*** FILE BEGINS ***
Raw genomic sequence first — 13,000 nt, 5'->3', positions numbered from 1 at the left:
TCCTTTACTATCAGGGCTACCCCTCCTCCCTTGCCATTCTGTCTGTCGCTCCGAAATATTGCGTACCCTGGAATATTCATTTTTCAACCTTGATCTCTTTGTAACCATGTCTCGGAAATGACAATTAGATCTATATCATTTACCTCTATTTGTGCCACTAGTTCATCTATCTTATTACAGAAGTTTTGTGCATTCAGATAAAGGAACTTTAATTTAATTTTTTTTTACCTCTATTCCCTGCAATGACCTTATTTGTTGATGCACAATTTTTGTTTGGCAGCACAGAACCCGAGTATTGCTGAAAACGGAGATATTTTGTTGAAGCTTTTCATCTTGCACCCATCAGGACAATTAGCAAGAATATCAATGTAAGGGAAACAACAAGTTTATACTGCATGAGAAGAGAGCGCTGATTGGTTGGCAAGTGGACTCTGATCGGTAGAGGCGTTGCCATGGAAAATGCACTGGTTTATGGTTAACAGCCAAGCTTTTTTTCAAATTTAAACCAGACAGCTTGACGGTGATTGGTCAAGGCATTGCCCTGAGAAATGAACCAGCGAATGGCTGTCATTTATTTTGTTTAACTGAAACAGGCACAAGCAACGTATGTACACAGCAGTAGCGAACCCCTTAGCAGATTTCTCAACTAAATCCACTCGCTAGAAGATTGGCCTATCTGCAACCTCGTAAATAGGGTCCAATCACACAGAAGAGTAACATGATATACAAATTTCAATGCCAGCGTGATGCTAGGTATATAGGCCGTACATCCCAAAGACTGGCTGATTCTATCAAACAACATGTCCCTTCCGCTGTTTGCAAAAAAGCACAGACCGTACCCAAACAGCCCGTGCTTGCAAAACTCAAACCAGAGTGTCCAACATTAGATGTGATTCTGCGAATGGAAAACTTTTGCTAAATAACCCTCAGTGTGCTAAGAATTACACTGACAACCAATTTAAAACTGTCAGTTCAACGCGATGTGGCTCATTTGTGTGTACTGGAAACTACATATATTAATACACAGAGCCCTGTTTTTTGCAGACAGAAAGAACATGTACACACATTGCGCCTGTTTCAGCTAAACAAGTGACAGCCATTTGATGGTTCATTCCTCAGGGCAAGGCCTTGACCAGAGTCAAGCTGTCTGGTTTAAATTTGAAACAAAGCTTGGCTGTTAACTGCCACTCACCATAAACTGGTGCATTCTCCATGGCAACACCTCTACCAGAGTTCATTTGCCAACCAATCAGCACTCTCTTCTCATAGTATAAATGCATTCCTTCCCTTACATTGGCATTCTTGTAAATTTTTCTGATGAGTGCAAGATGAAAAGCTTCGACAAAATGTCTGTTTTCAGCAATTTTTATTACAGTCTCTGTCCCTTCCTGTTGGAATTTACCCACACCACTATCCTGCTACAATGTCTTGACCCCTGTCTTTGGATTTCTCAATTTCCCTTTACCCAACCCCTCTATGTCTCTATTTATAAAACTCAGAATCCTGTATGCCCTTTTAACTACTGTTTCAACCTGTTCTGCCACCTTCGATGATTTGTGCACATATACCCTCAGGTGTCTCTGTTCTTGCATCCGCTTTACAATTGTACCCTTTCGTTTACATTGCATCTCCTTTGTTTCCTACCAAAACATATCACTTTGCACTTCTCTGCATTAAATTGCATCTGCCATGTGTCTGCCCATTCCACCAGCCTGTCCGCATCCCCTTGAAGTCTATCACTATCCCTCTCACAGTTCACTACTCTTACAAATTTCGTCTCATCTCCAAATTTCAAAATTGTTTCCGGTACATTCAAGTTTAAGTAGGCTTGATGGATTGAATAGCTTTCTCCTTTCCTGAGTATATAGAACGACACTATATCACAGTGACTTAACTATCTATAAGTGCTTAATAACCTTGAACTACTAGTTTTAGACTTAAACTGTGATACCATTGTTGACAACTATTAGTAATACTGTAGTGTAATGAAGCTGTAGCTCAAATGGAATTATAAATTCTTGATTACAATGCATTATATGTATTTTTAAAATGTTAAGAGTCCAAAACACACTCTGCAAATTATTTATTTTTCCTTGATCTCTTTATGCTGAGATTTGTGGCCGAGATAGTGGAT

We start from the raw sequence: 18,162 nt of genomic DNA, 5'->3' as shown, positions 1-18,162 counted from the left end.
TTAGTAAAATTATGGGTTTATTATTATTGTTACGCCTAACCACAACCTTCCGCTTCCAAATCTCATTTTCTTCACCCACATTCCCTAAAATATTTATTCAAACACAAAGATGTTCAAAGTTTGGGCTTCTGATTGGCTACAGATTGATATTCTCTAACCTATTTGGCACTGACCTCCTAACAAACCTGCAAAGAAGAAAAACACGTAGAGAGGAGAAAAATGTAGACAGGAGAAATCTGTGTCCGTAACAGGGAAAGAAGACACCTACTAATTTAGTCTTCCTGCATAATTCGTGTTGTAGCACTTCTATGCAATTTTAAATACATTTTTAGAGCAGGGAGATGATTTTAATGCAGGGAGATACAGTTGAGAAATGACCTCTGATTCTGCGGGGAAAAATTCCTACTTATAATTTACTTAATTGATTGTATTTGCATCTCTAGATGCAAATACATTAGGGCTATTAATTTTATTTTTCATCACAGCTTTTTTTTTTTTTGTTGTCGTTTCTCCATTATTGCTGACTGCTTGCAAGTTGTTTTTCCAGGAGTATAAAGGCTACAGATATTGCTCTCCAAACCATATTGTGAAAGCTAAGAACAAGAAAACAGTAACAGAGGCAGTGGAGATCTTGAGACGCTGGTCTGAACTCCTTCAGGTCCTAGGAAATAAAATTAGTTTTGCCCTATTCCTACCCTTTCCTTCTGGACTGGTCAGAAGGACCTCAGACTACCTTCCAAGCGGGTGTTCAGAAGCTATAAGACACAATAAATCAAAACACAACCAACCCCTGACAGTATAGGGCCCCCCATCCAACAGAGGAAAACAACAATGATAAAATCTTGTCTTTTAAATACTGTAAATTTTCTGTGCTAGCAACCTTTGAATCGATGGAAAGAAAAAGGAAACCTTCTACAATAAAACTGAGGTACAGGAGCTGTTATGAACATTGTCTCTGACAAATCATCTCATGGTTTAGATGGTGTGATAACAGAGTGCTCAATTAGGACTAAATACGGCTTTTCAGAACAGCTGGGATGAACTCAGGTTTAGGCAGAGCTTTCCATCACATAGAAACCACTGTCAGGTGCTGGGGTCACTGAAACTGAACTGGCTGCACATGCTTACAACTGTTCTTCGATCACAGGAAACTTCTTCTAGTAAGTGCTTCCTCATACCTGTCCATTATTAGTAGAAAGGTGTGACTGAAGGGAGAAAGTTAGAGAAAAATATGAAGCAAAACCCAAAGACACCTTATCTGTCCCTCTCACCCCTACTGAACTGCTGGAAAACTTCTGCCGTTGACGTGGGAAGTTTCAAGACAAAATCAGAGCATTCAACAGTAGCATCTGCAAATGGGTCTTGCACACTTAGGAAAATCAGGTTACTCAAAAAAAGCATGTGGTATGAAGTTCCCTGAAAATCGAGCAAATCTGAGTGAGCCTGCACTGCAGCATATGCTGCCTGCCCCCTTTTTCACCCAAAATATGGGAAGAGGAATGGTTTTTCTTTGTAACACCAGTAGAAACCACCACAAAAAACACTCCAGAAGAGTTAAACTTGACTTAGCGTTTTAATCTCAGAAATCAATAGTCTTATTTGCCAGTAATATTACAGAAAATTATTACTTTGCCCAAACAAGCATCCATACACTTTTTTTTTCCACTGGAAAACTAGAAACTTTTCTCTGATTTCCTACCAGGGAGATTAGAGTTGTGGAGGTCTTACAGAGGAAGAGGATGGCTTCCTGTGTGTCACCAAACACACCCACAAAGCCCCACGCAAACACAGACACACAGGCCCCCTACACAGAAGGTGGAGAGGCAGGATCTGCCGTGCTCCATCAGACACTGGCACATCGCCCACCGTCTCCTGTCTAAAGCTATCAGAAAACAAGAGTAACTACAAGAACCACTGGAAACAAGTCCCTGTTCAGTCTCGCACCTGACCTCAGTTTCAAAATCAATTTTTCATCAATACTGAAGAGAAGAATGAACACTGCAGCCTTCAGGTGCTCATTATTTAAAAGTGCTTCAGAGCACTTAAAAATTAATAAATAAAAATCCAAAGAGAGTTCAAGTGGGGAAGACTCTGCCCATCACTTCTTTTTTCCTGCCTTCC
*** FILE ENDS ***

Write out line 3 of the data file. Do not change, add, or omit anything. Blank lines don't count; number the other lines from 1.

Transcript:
We start from the raw sequence: 18,162 nt of genomic DNA, 5'->3' as shown, positions 1-18,162 counted from the left end.